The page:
Thursday, February 19, 2004

RFID coming to the pharmaceutical supply chain

The US Food and Drug Administration (FDA) has just published a report that lays out its intention to require radio frequency identification (RFID) tracking in drug manufacturing and distribution within three years. With this move, the pharmaceutical industry will join the trend to RFID in other industries such as consumer products, led by Walmart's RFID mandate, and the defense contracting industry, led by the US DOD initiative.

FDA indicated that its intention is to implement "mass serialization" of prescription drugs, which it defines as "assigning a unique number (the electronic product code or EPC) to each pallet, case and package of drugs and then using that number to record information about all transactions involving the product." It appears that FDA intends to require implementation of RFID first at the pallet and case level, starting in 2005, and ultimately to the individual package level. The agency wants to see the ability to track pharmaceuticals at the manufacturer, distributor, retailer, and hospital.

From a information systems standpoint, FDA's direction would required drug manufacturers to implement serial unit control, in addition to traditional batch record or lot number control. Drugs are typically manufactured in batches, and finished pharmaceuticals are typically identified by their batch or lot number. The assumption is that all units within the batch are uniform. Tracking at the serial unit level is well beyond the capabilities of many enterprise systems implemented by pharma manufacturers. This may drive new investments in information technology by drug manufacturers who distribute in the U.S., especially in systems such as warehouse management.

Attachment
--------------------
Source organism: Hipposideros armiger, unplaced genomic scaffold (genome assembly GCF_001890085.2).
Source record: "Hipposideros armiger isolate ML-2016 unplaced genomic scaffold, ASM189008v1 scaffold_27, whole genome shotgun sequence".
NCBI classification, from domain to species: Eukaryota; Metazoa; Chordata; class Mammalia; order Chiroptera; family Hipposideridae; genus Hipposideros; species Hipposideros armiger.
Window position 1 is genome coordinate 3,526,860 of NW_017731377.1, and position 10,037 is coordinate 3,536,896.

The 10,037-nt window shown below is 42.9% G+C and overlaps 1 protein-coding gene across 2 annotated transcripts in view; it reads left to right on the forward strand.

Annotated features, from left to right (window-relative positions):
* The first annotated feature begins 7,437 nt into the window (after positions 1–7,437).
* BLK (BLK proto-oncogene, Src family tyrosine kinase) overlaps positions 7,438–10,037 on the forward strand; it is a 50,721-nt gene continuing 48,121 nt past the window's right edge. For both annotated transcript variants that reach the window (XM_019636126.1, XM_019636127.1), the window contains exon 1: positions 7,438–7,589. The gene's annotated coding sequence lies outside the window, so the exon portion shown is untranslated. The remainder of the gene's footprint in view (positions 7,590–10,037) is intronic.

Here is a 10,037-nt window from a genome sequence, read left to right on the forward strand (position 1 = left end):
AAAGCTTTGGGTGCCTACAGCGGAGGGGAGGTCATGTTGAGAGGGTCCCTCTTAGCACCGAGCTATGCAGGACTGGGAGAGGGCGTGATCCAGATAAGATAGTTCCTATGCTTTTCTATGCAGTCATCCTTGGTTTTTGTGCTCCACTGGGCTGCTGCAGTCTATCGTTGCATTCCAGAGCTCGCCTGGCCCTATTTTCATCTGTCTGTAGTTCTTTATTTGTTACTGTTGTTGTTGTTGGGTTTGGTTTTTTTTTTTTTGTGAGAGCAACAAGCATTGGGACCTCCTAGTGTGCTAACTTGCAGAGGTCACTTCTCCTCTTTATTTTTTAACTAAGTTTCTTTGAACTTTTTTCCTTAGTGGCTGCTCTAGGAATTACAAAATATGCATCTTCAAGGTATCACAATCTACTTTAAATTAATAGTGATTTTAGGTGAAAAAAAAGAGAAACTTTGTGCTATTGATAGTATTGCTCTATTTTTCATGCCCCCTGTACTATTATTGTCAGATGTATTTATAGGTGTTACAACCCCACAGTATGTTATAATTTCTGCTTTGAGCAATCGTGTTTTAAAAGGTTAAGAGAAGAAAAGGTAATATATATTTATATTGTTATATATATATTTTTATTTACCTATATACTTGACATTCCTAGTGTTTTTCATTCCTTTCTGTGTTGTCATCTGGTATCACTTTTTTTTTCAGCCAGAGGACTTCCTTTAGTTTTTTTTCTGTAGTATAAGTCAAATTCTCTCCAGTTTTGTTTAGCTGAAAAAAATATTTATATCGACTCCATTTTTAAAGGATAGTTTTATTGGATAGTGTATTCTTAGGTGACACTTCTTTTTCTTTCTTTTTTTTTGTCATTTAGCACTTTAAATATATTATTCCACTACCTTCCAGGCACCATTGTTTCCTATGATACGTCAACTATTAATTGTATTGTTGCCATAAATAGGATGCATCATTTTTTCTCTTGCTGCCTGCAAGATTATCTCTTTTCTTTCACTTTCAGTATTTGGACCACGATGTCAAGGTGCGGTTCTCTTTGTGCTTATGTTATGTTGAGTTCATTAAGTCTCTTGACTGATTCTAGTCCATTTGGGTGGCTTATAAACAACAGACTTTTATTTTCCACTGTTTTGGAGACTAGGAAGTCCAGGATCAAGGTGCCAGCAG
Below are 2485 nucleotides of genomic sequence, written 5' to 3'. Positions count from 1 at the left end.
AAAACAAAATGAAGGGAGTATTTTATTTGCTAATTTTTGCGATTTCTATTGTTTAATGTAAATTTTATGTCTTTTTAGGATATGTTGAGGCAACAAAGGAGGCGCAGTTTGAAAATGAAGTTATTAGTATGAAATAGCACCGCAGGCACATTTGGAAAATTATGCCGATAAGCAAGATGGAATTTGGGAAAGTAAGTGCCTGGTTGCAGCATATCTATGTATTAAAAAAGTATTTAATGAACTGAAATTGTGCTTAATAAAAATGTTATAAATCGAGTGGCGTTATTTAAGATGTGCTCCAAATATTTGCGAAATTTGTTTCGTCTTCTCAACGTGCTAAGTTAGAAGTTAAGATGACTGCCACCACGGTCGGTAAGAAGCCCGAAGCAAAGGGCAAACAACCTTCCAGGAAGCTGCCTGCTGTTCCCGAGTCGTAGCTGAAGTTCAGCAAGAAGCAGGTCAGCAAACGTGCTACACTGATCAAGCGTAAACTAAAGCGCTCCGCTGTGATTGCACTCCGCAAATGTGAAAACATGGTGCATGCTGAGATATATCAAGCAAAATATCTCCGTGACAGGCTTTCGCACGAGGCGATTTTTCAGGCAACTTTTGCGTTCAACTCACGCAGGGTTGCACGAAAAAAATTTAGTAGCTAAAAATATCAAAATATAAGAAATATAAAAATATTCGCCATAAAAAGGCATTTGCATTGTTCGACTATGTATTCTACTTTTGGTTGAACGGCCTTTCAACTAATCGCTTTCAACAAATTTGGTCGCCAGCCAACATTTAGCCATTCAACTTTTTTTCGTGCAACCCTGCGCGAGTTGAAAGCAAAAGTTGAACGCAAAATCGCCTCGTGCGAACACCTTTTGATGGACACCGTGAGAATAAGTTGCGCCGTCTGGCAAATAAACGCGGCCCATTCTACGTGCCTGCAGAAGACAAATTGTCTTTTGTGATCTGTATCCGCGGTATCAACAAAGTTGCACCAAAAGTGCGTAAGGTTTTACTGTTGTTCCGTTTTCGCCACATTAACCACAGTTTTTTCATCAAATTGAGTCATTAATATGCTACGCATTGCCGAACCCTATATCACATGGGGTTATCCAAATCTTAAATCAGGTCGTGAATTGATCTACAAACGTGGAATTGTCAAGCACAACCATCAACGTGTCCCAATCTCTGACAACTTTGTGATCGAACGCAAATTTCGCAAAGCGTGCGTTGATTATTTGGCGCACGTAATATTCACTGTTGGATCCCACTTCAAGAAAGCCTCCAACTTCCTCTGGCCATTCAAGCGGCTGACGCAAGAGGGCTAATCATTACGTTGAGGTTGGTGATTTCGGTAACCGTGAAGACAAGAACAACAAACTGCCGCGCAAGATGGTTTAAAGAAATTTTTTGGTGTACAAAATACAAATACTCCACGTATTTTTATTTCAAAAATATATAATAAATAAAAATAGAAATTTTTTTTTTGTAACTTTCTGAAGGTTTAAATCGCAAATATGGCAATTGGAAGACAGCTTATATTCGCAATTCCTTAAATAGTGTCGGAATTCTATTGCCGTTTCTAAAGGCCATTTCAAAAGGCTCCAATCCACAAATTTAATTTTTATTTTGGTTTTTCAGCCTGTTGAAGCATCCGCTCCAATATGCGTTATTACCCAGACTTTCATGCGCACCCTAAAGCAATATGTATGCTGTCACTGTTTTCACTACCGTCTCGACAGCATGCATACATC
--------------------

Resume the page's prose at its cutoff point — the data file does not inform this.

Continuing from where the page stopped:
In spite of the obvious costs that this direction will impose on the drug industry, supply chain participants are for the most part upbeat about FDA's intentions. Perhaps this is because drug manufacturers and distributors see something in it for them: ability to stop counterfeit drugs and unauthorized imports from Canada, which is costing the industry a fortune and can only get worse. It is no coincidence that FDA's report is entitled, "Combating Counterfeit Drugs." This would indicate that FDA's primary objective is not so much to improve efficiency but to provide the ability to authenticate pharmaceuticals. When fully implemented, the RFID scheme would stop both counterfeit drugs and drugs from Canada not authorized for distribution in the U.S., at least at the retail level.

Computerworld has a short summary of FDA's report along with reactions from industry.

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